The growing popularity of cyberstalking job applicants and employees on social media has sent millions of Americans scrambling to change their privacy settings. That hasn’t stopped employers from simply demanding that job applicants and employees disclose their social media log-in information or even hand over their smartphones. Luckily, new laws protect employees from tweeting themselves out of their jobs. California law now allows those who are prone to oversharing to keep their social media “keys” far down their pockets. Furthermore, the National Labor Relations Board (NLRB) has dusted off a New Deal-era law to prohibit an employer from retaliating against an employee whose social media tirades constitute “concerted activity” for the “mutual aid or protection” of other employees.
California Law Protects Employees from Retaliation for Refusing to Hand over Their Social Media “Keys”
Labor Code section 980 prohibits an employer from requiring or requesting that an employee or job applicant: (1) disclose a username or password to personal social media; (2) access personal social media in the presence of the employer; or (3) “divulge” any personal social media.1 The law defines “social media” as any “electronic service or account” or any “electronic content,” which, in turn, includes everything from Facebook rants and Instagram photos to texts and e-mails.2 Thus, an employer generally can’t ask to see an employee’s personal cell phone. The law puts teeth into these provisions by prohibiting an employer from retaliating against an employee or job applicant for not complying with such a request or demand.3
But an employer’s request or demand must be illegal for section 980 to protect an employee or job applicant. Thus, an employer can still force an employee to “divulge” personal social media that someone (the law doesn’t say who) “reasonably believes” to be relevant to an investigation of “allegations” of “employee misconduct” or “employee violation of applicable laws and regulations.”4 Furthermore, an employer doesn’t need a reason at all to force an employee to disclose a username, password, or other method for the purpose of accessing an employer-issued device.5 Of course, an employer can google an employee or job applicant all he wants or overcome privacy settings by sending a friend request through a fake account.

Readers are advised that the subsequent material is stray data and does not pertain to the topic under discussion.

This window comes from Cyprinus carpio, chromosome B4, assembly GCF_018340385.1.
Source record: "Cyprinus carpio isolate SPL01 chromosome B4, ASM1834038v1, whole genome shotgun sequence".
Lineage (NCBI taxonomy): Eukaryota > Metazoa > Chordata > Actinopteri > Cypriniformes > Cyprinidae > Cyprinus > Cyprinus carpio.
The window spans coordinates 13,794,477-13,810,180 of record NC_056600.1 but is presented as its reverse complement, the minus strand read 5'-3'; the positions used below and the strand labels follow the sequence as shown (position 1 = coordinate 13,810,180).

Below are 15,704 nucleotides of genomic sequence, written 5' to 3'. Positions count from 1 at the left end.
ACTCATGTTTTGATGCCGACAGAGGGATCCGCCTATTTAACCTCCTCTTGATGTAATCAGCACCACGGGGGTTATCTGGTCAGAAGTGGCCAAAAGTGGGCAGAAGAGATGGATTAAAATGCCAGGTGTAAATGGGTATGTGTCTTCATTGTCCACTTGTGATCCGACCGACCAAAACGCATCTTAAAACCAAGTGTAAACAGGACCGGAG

Federal Law Protects Employees from Retaliation for Blasting Their Employers on Social Media
Even if an employee must turn over his social media “keys,” his employer better not get too carried away with them. Section 7 of the National Labor Relations Act (NLRA) provides that “[e]mployees shall have the right…to engage in…concerted activities for the purpose of…mutual aid or protection, and shall also have the right to refrain from…such activities…”6 Employers who “interfere with, restrain, or coerce” employees in the exercise of their right to engage in concerted activity under Section 7 are liable for unfair labor practices.7 If an employer fires an employee for engaging in concerted activity, NLRB can order the employer to reinstate him and pay him back pay with interest.8
The protection of “concerted activity” extends to the new water cooler: social media. Like in any other forum, “concerted activity” on social media occurs when an employee acts “with or on the authority of other employees and not solely by and on behalf of himself.”9 Even an employee who blasts his employer on Glassdoor engages in “concerted activity” if he seeks to “initiate, induce, or prepare” for group action or brings “truly group complaints” to management’s attention.10 Even an employee’s communication to nonemployees can be concerted activity if: (1) the communication indicates it is related to an “ongoing dispute” between employees and their employer; and (2) the communication is not “disloyal, reckless, or maliciously untrue.”11
Even an employee who merely “likes” a co-worker’s comment on Facebook can be engaged in concerted activity. In Triple Play Sports Bar and Grille, 34-CA-12926 (2012), several current and former employees of a sports bar complained on Facebook that the bar’s owners miscalculated their tax withholdings. A former employee commented, “They can’t even do the tax paperwork correctly!!! Now I OWE money…WTF!!!” A current employee responded, “I owe, too. Such an asshole.” Another current employee “liked” the former employee’s comment. The bar learned about the discussion and fired both of the current employees. The NLRB held that both employees engaged in concerted activity.